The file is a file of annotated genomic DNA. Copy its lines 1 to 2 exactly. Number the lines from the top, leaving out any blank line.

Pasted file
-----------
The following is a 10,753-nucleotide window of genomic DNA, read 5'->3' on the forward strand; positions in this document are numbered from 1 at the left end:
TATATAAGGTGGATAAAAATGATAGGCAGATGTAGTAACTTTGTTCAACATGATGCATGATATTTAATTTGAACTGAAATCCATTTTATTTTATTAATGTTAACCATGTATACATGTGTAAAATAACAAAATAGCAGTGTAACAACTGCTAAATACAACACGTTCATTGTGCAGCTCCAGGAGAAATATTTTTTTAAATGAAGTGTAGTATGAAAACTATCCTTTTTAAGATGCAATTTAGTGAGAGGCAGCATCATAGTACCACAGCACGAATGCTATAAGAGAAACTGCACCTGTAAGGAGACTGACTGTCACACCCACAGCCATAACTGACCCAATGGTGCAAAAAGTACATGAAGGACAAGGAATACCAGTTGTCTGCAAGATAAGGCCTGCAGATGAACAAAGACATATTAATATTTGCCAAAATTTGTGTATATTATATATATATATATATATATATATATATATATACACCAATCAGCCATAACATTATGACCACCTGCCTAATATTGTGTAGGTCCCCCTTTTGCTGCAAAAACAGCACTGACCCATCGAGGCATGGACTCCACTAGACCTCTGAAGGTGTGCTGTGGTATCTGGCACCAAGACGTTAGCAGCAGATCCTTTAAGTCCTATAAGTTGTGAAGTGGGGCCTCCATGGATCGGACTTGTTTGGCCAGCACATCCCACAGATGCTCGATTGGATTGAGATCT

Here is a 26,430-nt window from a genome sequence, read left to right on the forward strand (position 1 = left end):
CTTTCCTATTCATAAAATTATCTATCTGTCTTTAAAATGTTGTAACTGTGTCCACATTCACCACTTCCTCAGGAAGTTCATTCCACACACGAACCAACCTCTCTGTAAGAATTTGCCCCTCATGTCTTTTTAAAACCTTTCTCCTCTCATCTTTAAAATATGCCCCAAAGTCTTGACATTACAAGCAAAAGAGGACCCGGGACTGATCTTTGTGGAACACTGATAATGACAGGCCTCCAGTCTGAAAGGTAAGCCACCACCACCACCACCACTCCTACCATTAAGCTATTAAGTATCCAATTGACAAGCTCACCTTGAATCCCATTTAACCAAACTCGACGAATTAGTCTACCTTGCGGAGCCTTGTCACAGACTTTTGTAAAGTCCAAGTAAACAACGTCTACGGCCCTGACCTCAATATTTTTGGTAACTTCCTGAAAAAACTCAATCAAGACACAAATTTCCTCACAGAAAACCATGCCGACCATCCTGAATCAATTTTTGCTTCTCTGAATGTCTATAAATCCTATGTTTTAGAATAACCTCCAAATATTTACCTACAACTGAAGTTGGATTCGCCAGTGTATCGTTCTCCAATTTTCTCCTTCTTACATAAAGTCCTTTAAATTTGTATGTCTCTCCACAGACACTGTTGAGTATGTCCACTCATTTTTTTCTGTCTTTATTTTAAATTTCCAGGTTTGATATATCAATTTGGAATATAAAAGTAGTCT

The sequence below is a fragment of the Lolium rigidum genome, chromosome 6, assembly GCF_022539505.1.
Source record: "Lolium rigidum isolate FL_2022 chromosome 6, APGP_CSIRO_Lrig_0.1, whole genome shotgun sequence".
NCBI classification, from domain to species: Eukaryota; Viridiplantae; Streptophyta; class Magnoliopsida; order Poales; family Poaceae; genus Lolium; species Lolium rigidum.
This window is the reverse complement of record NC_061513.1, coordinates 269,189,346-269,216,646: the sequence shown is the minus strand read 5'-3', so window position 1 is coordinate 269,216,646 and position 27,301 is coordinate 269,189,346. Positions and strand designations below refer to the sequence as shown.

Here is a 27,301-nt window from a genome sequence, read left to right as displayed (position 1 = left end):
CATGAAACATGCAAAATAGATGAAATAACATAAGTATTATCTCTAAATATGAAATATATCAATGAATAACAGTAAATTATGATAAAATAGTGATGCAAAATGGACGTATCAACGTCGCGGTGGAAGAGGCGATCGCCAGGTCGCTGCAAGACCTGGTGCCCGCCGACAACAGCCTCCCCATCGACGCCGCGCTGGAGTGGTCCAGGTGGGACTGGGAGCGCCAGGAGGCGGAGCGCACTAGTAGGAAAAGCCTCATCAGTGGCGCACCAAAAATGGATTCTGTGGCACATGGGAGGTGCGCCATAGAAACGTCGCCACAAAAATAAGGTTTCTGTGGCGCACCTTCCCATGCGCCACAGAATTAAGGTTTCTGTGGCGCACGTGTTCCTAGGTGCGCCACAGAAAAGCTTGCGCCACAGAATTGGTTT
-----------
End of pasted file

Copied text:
The following is a 10,753-nucleotide window of genomic DNA, read 5'->3' on the forward strand; positions in this document are numbered from 1 at the left end:
TATATAAGGTGGATAAAAATGATAGGCAGATGTAGTAACTTTGTTCAACATGATGCATGATATTTAATTTGAACTGAAATCCATTTTATTTTATTAATGTTAACCATGTATACATGTGTAAAATAACAAAATAGCAGTGTAACAACTGCTAAATACAACACGTTCATTGTGCAGCTCCAGGAGAAATATTTTTTTAAATGAAGTGTAGTATGAAAACTATCCTTTTTAAGATGCAATTTAGTGAGAGGCAGCATCATAGTACCACAGCACGAATGCTATAAGAGAAACTGCACCTGTAAGGAGACTGACTGTCACACCCACAGCCATAACTGACCCAATGGTGCAAAAAGTACATGAAGGACAAGGAATACCAGTTGTCTGCAAGATAAGGCCTGCAGATGAACAAAGACATATTAATATTTGCCAAAATTTGTGTATATTATATATATATATATATATATATATATATATATACACCAATCAGCCATAACATTATGACCACCTGCCTAATATTGTGTAGGTCCCCCTTTTGCTGCAAAAACAGCACTGACCCATCGAGGCATGGACTCCACTAGACCTCTGAAGGTGTGCTGTGGTATCTGGCACCAAGACGTTAGCAGCAGATCCTTTAAGTCCTATAAGTTGTGAAGTGGGGCCTCCATGGATCGGACTTGTTTGGCCAGCACATCCCACAGATGCTCGATTGGATTGAGATCT